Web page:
Sometimes you can be playing with the best musicians in the world and it just sucks. Then you get in a room with two of your oldest friends, and you all might not be the most proficient musicians and it sounds a certain way and it resonates.
Erik: Chemistry, exactly. And our intentions as a band. The three of us are creative people and we feel that this band, the outlet is seamless for us. There’s no navigation through the portal. It’s like, ‘Okay, we’re doing JD? Fuck yeah, here we are.’
Jeff: For the last year and a half or so, I was working at a nonprofit helping low income kids go to college. I love my kids, I love my job — and I just quit the job so that we could do this. Every day, I would have a lull in my work and I would be like, ‘Jeromes Dream.’ I’d start thinking about it and Erik said it perfectly to me one day: he’s doing design stuff, and he’s like, all I wanna do is the band. That’s all I want to do; I felt the same way.
Erik: That’s really scary when you’re 40.
Jeff: Yeah. I’m a parent. and a husband.
Nick: I’m still young here. (all laugh)
Erik: But it’s a scary thing to be so clear on your decision at this [later] point in your life. This isn’t about the money, but if we can lean into this fully and trust that the intentions will reach people and people will give back — I don’t mean monetarily, but — in terms of recreating our community, and nurturing a culture that really shaped us…. I feel like it’s now or never, you know?
But you have something going for you in addition to your chemistry: other massive bands in this community that adore you. Loma Prieta, Vein, Touché Amore area all sharing the stage with Jeromes Dream. How does it feel to be embraced like that?
Jeff: It’s kind of nuts. For me personally, I’ve fallen out of this world, being a parent and a husband and educator — so I didn’t even know about these bands. We came back in, and I had to start doing my homework; it’s been really fun. I went to my first DIY show in like 15 years — Shawn from Loma’s other band played in Oakland, and it felt like the old days.
Erik: We’d never met Loma before this tour, but we wrote them to ask if they’d be interested in sharing a stage with us. Immediately they wrote back, and we entered into a dialogue. Here we are hitting the ground running, and suddenly it just feels like everything is intact — there’s an immediate support between all the other bands on each bill. For example, tonight, Lytic is comprised of a member of Saetia and Off Minor. Jamie is a fucking doctor and he like, ran from his shift, and he’s setting up merch in scrubs. That’s a true punk, man.
Basically, we’re overwhelmed by the open arms of all of these bands. When a band like Touché Amore writes to us out of the blue, it’s like, ‘Holy shit.’ That means a lot to us, that people who are still doing it at that level are asking us if we would like to join them to be a part of their thing.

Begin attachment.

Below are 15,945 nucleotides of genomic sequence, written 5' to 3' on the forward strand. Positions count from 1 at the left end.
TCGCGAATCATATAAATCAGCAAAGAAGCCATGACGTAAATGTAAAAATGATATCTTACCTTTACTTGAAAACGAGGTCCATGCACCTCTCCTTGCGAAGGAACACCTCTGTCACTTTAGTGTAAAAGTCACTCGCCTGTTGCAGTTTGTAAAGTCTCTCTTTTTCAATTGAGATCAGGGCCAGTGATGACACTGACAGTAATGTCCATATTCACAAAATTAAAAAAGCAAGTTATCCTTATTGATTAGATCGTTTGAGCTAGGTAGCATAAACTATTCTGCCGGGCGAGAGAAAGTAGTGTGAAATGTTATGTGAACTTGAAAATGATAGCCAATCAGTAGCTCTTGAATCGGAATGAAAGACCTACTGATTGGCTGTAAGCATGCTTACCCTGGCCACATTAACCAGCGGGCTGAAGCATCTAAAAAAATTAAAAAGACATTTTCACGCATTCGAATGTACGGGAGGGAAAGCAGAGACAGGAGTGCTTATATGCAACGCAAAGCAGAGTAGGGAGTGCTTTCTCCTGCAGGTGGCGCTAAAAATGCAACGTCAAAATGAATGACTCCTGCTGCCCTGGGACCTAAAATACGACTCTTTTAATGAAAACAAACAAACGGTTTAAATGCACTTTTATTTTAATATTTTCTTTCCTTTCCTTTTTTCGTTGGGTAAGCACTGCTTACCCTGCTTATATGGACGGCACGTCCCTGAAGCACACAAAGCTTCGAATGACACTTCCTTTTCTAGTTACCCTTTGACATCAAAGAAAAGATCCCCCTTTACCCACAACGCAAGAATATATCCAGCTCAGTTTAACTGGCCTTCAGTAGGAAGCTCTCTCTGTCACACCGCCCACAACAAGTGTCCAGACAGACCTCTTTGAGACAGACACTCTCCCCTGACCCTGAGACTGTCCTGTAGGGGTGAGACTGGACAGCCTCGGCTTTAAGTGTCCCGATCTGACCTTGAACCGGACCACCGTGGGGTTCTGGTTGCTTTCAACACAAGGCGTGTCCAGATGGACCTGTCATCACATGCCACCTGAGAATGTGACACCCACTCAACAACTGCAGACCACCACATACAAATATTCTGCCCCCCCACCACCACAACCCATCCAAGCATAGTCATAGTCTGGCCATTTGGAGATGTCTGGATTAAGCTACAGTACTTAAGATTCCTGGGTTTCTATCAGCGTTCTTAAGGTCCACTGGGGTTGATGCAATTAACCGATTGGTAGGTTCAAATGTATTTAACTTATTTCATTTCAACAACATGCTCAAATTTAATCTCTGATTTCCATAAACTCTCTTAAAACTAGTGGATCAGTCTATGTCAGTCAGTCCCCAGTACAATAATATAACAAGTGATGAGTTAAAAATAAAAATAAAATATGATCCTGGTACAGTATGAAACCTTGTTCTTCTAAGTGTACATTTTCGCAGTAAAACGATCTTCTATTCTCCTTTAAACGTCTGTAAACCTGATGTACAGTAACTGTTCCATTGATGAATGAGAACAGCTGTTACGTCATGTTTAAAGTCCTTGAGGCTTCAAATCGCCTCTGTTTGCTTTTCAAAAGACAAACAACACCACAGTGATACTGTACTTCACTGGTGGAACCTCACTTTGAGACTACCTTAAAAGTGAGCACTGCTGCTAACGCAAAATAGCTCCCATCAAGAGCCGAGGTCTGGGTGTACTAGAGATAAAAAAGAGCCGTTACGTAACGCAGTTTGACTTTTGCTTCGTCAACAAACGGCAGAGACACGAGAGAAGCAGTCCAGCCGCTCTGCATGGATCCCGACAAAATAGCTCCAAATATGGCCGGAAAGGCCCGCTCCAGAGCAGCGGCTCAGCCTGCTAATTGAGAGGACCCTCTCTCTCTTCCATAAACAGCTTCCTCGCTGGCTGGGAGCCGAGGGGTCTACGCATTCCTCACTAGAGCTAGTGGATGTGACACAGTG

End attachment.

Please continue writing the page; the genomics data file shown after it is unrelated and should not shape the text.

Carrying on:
As we discussed, you’re playing mostly new music each night. Are you happy with how the new record turned out, and how people are receiving it at your shows?
Jeff: I’m extremely happy with how it came out — to me it doesn’t seem like we were only together for 10 days here, 10 days there, in order to write it.
Erik: I think the LP is an accurate marker of our headspace. I think [just as] expressive as our older records…but it’s the most musical record we’ve done. It still has a rawness that we’ve always loved about punk, and that had a lot to do with who we collaborated with in recording it, Jack Shirley. He was such a pleasure to work with because he understood our circumstances and made us feel safe while doing it. He knew we’ve been away from it all, but made us forget that that was even the case. There was no indication of judgment or anything. We couldn’t have been happier with that experience and the fact that he has worked with bands that we admire: Loma Prieta, Deafheaven, Gouge Away. Burnt Sugar is a fucking sick record! So we’re really honored to be sort of in that circle.
What’s it like for you to play in such an aggressive music scene today, 20 years later?
Erik: As I’ve gotten older, I’ve been able to compartmentalize that [angry] place, whereas when I was a kid, I was wearing aggression on my sleeve the whole time. My lens of the world was anger. And I think a lot of younger kids feel that way ‘cause they don’t know exactly where to put it or what to do with it. That’s one of the reasons why you start a band: we didn’t know what else to do. But as you get older, everyone has a level of emotion or anger or sadness they medicate with different things — whether it’s drugs, exercise, sex…. And I think music has provided that expressive channel for me. When we’re about to play or something, I can open the lid. And then when we’re done I can close it and just be an adult.
Seeing as fans are still just as passionate about Jeromes Dream today, what do you see for the future of the band?
Erik: In an ideal world, we’ll keep playing these songs and keep touring. And I was just saying to Jeff earlier that I already want to start writing more music. But I think in any immediate terms, it’s about us having a level of presence now, here. We haven’t been on tour as a band in a long time, and sometimes when you’re traveling it’s like, ‘I really want to go home’ or ‘I’m thinking about my bed,’ but I personally am not thinking about that at all. I’m thinking about just doing this and being completely immersed.